• Requires public accommodations modify their policies, practices, or procedures to permit the use of its services by individuals with disabilities

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Obligations of Public Places - 3

  • Auxiliary Aids and services 28 CFR 36.303

  • Requires public accommodations provide auxiliary aids and services to the disabled to allow them to participate. Applies particularly to communication with disabled and includes:

    • a. aids for hearing impaired like interpreters, amplifiers for telephones, TDD's, open and closed captioning

    • b. aids for visually impaired like readers, taped texts, braille materials, large print

    • c. use of the most advanced equipment is not required so long as effective communication is insured

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Cost of Auxiliary Aids Services

Not required if “undue burden” on public accommodation, which is determined by analyzing:

  • i. nature and cost of action needed

  • ii. overall financial resources of site

  • iii. relationship of site with parent company

  • iv. financial resources and size of parent company

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Obligations of Public Places - 4

Removal of Barriers:

  • Requires the removal of architectural barriers or physical barriers of any kind when such removal is readily achievable, i.e. easily accomplishable and without much difficulty or expense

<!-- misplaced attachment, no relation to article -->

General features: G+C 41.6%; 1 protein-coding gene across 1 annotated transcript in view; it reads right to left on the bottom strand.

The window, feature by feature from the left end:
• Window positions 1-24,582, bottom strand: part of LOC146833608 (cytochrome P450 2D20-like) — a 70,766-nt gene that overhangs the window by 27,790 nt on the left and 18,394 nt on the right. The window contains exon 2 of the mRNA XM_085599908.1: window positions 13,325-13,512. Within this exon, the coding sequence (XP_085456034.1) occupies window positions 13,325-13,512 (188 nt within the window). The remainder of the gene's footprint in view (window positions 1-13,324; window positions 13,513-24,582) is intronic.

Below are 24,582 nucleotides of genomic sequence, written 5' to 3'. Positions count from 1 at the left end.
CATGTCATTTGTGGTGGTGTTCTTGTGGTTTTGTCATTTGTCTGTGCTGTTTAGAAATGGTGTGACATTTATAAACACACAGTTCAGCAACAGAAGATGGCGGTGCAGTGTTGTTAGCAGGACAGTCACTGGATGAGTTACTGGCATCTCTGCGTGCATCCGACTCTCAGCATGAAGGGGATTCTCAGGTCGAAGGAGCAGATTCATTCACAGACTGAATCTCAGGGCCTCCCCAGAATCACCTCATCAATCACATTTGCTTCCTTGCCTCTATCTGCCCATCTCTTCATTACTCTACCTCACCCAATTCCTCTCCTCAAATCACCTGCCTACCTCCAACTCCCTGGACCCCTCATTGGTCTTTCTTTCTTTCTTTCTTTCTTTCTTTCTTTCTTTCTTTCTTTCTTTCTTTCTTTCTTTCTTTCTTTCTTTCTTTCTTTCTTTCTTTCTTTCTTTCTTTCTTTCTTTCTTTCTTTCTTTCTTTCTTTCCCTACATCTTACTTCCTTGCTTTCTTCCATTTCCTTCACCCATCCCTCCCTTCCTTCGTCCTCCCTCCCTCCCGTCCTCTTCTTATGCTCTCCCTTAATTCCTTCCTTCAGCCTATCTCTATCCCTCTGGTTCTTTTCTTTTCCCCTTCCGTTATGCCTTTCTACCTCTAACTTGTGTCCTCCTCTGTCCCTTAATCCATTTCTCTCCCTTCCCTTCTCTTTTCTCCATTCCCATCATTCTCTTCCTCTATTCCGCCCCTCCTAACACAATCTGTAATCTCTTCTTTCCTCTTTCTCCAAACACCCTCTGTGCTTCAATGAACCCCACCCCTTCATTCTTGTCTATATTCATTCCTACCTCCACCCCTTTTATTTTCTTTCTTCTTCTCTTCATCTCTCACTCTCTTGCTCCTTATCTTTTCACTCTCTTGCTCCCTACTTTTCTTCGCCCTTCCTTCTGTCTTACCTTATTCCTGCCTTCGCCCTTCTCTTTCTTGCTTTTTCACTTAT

• Substantial detail in regulations, including examples of readily achievable, modest measures which should be taken:

  • a. installing ramps, curb cuts, repositioning shelves, repositioning telephones, widening doors, eliminating turnstiles, rearranging toilets, removing high pile, low density carpet, installing vehicle hand controls

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Alternatives to Barrier Removal

Where Barrier Removal is not readily achievable public accommodations must make its goods and services available through alternative methods e.g. provide a clerk to retrieve inaccessible goods

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Title III - Remedies

Actions may be brought for injunctive relief by individuals

Actions may be brought for damages by the Attorney General

Attorney General may also seek civil fines of up to $50,000 for first violation and $100,000 for subsequent violations